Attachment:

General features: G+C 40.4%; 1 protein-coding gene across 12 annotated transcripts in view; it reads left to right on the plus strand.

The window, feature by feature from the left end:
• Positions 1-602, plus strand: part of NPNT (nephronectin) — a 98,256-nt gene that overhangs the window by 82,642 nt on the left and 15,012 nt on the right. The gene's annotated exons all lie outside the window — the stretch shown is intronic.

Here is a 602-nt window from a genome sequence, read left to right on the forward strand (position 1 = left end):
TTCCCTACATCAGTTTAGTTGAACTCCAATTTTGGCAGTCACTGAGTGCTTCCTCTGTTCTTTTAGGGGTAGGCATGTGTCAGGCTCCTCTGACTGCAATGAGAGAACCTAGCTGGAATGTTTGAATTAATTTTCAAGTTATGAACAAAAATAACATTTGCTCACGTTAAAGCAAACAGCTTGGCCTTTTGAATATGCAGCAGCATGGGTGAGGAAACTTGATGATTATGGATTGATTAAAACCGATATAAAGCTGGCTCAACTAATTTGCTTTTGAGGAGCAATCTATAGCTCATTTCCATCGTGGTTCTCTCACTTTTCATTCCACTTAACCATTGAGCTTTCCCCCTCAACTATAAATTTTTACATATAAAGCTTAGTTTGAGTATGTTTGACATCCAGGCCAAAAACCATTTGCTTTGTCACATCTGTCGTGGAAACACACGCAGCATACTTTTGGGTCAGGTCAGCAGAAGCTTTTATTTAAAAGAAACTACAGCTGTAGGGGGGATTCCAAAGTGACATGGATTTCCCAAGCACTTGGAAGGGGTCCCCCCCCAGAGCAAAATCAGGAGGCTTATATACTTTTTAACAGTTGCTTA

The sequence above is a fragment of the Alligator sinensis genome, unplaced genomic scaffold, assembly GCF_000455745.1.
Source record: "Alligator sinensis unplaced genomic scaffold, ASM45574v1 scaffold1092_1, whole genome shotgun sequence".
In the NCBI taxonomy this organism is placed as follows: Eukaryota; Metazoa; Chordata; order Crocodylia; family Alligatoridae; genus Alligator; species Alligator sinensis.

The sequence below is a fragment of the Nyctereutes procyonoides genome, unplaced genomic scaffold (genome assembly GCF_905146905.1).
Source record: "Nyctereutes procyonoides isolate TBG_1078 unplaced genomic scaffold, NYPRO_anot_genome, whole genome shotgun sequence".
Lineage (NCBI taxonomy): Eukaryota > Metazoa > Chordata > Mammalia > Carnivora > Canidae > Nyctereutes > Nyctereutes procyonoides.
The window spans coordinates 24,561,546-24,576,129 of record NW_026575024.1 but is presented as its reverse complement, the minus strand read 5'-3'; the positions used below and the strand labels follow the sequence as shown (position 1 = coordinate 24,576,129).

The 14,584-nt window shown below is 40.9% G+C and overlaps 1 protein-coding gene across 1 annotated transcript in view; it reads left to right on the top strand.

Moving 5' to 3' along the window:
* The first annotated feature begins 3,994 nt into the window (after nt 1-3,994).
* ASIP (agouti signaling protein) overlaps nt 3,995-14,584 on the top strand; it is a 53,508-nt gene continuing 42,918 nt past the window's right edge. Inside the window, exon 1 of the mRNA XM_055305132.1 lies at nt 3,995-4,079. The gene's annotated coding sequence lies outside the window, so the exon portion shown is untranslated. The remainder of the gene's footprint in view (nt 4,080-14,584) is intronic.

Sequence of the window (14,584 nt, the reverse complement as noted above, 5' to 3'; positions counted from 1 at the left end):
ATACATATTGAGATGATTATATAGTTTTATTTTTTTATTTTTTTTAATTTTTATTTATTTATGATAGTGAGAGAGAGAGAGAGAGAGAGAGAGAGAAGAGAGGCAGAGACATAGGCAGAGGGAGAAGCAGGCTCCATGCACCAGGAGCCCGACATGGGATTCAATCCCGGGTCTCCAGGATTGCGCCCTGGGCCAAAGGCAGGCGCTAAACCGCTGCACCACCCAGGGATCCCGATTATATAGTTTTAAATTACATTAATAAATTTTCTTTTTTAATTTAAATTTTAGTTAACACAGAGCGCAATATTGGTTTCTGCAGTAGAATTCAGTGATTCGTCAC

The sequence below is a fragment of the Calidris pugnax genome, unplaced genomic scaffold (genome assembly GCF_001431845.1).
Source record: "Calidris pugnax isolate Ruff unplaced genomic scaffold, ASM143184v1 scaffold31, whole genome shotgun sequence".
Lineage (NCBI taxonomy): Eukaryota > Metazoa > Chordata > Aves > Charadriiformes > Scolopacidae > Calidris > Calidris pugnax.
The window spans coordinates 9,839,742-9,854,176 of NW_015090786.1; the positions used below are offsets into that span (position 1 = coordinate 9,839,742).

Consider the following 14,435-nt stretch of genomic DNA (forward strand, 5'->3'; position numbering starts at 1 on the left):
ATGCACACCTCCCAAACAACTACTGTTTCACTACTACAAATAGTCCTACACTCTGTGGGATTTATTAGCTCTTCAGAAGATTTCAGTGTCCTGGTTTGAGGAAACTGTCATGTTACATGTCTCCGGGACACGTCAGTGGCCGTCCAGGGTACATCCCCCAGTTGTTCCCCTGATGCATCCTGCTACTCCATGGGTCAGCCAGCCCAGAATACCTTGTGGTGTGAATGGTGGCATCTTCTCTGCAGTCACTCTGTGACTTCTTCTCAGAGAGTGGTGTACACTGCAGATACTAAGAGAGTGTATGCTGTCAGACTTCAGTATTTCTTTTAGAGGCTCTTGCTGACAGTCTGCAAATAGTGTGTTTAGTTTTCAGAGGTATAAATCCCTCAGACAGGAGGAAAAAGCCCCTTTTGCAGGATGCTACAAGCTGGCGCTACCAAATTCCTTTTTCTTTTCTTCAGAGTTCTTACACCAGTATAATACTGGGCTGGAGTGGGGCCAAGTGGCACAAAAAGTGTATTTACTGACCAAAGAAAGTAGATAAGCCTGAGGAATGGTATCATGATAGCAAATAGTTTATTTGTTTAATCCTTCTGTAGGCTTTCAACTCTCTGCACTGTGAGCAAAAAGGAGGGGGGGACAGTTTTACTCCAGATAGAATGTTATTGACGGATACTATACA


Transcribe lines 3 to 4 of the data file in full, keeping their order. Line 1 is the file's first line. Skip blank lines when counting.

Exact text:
• Positions 1-602, plus strand: part of NPNT (nephronectin) — a 98,256-nt gene that overhangs the window by 82,642 nt on the left and 15,012 nt on the right. The gene's annotated exons all lie outside the window — the stretch shown is intronic.

Here is a 602-nt window from a genome sequence, read left to right on the forward strand (position 1 = left end):